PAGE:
- 12. Students use spoken, written, and visual language to accomplish their own purposes (e.g., for learning, enjoyment, persuasion, and the exchange of information).
Materials and Technology
- Jack and the Beanstalk (multiple copies if available)
- Overhead projector or chart paper
- Listen to and/or read the story Jack and the Beanstalk
- Recognize and identify words with hard and soft g sounds
- Categorize words beginning with the letter g by their sound (i.e., hard or soft)
- Listen to and/or read a story about a giant
Instruction and Activities
|1.||Read the folk tale, Jack and the Beanstalk. If multiple copies are available, have students follow along or participate in a picture walk or shared reading depending on their ability. Ask students who lived at the top of the beanstalk. Discuss the word giant and its beginning sound.
|2.||Ask students to name other words beginning with the same sound as the word giant. Create a list of their words on chart paper or overhead (some words should begin with the letter j). Prompt students to name a word in the title of Jack and the Beanstalk that begins with the same sound as giant. Students should respond with the word Jack.
|3.||Read the words in the list aloud, having students read the words with you or repeat the words after you. Ask students what they notice about the beginning sound and letter of each word? Students should be able to generalize that in these words, the letters j and g have the same sound.
|4.||Circle the words that begin with the letter g and ask students to help you find clues for why these words have the same sound as the letter j. If necessary, add a few words to the list (e.g., ginger, gentle, general, gym, gypsy) so that you have at least two examples of g followed by e, i, and y.
|5.||Explain that many words have the soft g sound. Draw students' attention to the letter that follows g in each of the words you have circled. Even if they do not see the similarities, write (and read) the words gang, gap, go, gobble, gum, and gush. Help students to see that when followed by e, i, or y, the g is usually soft and when followed by a, o, or u, the g is usually hard.
|6.||On a new piece of chart paper or overhead, draw a line down the middle of the sheet making two columns, one marked "Soft g" and the other marked "Hard g." Have students decide which column each g word should go from their initial listing. As you are doing this as a group, you can do some informal assessment by calling on individual students to see if they understand the generalization. If you think students need extra practice, add more words to the list (e.g., gigantic, germ, generous, gymnasium, gas, got, guppy).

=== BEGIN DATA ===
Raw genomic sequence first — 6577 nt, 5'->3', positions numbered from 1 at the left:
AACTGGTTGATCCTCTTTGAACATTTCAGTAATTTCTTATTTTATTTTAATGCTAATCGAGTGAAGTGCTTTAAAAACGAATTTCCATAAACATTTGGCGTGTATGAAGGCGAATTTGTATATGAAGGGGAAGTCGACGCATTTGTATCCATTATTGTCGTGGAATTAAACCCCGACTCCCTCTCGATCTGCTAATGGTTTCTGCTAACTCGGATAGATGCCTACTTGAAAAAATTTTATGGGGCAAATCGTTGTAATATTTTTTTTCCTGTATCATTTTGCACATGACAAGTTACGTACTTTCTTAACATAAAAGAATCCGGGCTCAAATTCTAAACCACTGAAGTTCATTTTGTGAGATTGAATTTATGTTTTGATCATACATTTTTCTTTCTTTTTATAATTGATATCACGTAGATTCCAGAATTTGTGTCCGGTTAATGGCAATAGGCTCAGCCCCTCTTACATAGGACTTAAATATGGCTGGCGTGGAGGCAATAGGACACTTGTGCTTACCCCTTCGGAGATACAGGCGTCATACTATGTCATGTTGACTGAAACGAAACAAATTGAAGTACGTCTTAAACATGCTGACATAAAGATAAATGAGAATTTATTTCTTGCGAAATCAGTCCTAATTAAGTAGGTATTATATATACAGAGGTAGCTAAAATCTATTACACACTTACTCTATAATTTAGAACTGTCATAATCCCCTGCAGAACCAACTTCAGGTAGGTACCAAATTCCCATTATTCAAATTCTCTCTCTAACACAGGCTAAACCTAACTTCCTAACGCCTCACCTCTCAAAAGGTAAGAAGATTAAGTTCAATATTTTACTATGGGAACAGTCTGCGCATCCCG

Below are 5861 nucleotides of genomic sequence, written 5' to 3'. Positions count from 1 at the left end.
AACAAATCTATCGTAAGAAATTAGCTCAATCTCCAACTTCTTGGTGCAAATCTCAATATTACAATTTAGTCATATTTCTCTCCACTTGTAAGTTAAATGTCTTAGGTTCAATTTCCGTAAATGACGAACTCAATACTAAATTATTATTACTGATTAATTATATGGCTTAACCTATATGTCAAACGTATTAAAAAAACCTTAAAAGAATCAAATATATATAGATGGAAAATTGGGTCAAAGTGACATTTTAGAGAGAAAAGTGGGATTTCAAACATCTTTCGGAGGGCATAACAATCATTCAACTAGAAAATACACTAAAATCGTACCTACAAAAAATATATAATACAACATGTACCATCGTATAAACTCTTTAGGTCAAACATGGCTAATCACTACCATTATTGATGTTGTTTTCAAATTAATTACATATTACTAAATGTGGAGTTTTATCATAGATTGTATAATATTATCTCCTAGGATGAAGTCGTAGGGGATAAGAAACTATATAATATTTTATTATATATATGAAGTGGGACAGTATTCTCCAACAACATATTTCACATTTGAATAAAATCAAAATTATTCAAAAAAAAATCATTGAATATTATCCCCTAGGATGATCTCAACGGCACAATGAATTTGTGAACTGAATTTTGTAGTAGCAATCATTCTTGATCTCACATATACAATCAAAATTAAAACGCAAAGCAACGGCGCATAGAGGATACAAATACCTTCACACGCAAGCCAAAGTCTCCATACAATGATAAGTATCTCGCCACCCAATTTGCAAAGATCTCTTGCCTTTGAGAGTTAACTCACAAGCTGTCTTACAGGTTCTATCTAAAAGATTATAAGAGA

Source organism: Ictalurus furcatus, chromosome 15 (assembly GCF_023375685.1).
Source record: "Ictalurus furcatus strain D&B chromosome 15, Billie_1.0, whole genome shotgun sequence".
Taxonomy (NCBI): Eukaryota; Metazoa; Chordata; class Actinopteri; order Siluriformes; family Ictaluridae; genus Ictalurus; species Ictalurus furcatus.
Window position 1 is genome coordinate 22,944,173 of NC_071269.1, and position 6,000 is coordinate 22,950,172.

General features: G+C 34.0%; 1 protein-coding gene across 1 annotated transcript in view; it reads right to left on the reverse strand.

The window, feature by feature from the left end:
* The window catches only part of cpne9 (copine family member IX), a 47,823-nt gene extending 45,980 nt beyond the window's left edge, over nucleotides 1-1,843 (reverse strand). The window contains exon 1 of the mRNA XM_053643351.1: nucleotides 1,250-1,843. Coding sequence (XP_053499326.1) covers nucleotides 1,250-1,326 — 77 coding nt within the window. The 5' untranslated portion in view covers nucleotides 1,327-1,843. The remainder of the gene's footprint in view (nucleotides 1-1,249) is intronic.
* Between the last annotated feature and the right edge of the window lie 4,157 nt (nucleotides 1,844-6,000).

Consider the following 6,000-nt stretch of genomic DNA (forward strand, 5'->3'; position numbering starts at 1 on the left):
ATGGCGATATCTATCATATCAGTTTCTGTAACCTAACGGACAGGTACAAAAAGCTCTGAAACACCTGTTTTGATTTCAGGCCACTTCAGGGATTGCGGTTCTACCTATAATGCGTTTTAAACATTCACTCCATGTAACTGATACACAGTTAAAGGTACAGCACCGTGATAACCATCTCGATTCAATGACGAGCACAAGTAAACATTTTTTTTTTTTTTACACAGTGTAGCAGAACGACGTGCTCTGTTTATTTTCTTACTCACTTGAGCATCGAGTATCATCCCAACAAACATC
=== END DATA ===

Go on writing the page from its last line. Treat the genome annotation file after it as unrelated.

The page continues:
|7.||Arrange students at a computer either as a group or individually, depending on their ability. Direct them to open the bookmarked website, Animal Coloring Pages: G. Ask students to:
|8.||Distribute one copy of the Hard and Soft g worksheet to each student. Have them put the animal names in the proper columns. You may also ask them to add the words from the previous chart you did together.
- Have students return to the Animal Coloring Pages: G on the website, Enchanted Learning. Invite them to select one of the animals to paint online (see bottom of screen for instructions on how to copy and paste an animal printout into a painting program). If students are not skilled enough to do this activity online, the picture can be printed and colored with crayons.
- Have students practice with matching beginning-letter, sounds to images using the Picture Match game. Have them work with the letter g and other letters that have similar patterns like c.
Student Assessment / Reflections
- Teacher observation and ongoing assessments during the lesson
- Hard and Soft g worksheet
- If students have journals or notebooks, they can be encouraged to use g words in future writing.